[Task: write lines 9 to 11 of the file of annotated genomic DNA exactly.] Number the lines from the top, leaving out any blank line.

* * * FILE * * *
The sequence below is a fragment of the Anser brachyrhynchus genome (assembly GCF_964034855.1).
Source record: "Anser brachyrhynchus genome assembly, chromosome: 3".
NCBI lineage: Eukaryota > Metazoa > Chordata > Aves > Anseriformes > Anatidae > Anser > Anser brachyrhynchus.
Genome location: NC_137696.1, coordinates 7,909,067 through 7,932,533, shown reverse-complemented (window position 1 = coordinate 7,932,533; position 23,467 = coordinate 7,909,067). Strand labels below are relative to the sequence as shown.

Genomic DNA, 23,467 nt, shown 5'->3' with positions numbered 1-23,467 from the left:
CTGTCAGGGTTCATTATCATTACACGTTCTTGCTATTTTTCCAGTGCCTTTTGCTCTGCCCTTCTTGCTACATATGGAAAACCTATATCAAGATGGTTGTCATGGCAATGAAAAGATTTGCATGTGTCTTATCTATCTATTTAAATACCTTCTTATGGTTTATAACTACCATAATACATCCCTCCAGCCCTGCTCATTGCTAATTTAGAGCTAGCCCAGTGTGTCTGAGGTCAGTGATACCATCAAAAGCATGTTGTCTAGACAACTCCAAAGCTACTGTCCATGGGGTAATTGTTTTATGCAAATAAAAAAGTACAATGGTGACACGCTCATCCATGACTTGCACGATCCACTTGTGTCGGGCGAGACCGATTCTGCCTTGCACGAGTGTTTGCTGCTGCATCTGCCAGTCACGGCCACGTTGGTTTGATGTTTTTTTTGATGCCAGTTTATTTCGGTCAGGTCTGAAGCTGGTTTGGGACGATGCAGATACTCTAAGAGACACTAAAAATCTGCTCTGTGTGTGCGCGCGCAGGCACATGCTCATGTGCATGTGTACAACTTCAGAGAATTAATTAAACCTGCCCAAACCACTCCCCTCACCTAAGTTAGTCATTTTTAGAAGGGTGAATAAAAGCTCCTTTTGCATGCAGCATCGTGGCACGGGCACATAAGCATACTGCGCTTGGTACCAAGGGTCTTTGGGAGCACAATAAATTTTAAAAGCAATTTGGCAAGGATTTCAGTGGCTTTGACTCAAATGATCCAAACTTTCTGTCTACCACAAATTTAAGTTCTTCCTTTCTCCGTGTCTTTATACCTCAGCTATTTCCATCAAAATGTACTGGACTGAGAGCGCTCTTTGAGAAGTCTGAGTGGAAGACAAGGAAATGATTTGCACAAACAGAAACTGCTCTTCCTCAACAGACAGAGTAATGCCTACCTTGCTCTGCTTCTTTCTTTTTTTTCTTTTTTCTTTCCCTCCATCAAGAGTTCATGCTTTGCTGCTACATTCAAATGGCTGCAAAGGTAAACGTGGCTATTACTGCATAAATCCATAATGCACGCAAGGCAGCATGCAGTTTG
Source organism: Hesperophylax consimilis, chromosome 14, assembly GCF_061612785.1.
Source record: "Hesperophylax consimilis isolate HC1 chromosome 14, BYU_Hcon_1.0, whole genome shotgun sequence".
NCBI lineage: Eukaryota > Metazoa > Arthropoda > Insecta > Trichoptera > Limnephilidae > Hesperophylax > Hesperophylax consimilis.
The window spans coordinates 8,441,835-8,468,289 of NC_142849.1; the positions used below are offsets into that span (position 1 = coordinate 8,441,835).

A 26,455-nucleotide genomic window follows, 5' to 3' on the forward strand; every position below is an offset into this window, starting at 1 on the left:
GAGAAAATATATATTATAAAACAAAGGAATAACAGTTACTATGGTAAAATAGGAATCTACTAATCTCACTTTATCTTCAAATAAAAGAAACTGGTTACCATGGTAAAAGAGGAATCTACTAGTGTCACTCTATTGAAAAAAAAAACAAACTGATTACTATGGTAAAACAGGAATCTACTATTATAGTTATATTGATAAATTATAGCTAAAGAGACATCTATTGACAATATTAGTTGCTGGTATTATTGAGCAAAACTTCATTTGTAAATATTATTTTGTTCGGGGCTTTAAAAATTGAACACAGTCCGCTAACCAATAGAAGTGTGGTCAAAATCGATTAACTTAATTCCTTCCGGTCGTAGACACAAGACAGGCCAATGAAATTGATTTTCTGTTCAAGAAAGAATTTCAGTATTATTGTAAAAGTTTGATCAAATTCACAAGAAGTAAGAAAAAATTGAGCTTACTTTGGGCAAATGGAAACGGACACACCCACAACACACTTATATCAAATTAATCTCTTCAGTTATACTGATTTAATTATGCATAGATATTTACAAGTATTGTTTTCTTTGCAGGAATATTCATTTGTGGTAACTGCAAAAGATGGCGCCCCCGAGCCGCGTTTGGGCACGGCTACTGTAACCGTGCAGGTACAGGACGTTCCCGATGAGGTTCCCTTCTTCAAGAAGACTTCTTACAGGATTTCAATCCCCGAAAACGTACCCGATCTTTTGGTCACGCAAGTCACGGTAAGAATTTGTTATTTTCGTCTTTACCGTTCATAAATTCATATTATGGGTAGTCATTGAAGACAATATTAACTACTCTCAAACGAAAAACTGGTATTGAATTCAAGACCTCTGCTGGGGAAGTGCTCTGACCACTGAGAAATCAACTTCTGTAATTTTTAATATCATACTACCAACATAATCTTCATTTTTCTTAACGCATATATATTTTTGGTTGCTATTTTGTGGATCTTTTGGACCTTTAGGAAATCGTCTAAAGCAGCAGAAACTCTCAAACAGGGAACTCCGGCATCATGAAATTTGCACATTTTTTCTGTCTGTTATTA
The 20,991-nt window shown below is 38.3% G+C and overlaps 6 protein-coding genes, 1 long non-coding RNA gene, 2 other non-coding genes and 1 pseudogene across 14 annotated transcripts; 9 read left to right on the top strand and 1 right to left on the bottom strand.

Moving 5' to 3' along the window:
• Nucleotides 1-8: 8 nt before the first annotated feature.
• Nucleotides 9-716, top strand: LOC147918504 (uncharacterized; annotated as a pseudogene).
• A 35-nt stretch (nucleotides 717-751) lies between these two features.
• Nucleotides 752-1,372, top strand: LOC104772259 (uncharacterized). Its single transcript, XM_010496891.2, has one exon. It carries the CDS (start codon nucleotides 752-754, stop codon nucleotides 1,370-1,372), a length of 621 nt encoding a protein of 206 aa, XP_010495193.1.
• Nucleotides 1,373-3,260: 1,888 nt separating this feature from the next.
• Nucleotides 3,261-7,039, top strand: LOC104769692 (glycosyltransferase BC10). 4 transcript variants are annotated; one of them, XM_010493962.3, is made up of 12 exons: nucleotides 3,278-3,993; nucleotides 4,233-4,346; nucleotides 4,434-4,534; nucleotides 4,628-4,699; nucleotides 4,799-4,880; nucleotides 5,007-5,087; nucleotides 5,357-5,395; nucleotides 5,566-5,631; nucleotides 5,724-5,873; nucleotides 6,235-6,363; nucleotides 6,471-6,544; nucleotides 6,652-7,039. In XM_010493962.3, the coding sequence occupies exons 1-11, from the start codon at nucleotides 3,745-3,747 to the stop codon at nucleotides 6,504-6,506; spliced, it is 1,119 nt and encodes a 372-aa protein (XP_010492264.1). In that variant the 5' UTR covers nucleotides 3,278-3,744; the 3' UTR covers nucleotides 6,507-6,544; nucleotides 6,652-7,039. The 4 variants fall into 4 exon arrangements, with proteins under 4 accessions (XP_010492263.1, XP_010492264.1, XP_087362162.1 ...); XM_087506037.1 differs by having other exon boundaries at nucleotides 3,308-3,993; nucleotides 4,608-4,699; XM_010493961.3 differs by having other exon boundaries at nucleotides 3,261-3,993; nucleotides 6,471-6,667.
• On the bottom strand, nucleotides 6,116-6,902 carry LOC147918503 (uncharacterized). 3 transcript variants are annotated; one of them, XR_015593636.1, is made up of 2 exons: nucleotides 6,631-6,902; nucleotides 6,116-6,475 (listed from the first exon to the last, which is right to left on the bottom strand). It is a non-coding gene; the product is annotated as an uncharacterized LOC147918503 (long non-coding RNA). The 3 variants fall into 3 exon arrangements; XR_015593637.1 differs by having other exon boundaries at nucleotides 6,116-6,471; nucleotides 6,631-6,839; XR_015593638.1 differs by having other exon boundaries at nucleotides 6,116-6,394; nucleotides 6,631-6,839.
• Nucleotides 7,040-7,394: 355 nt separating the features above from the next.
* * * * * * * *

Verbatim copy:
NCBI lineage: Eukaryota > Metazoa > Arthropoda > Insecta > Trichoptera > Limnephilidae > Hesperophylax > Hesperophylax consimilis.
The window spans coordinates 8,441,835-8,468,289 of NC_142849.1; the positions used below are offsets into that span (position 1 = coordinate 8,441,835).

A 26,455-nucleotide genomic window follows, 5' to 3' on the forward strand; every position below is an offset into this window, starting at 1 on the left: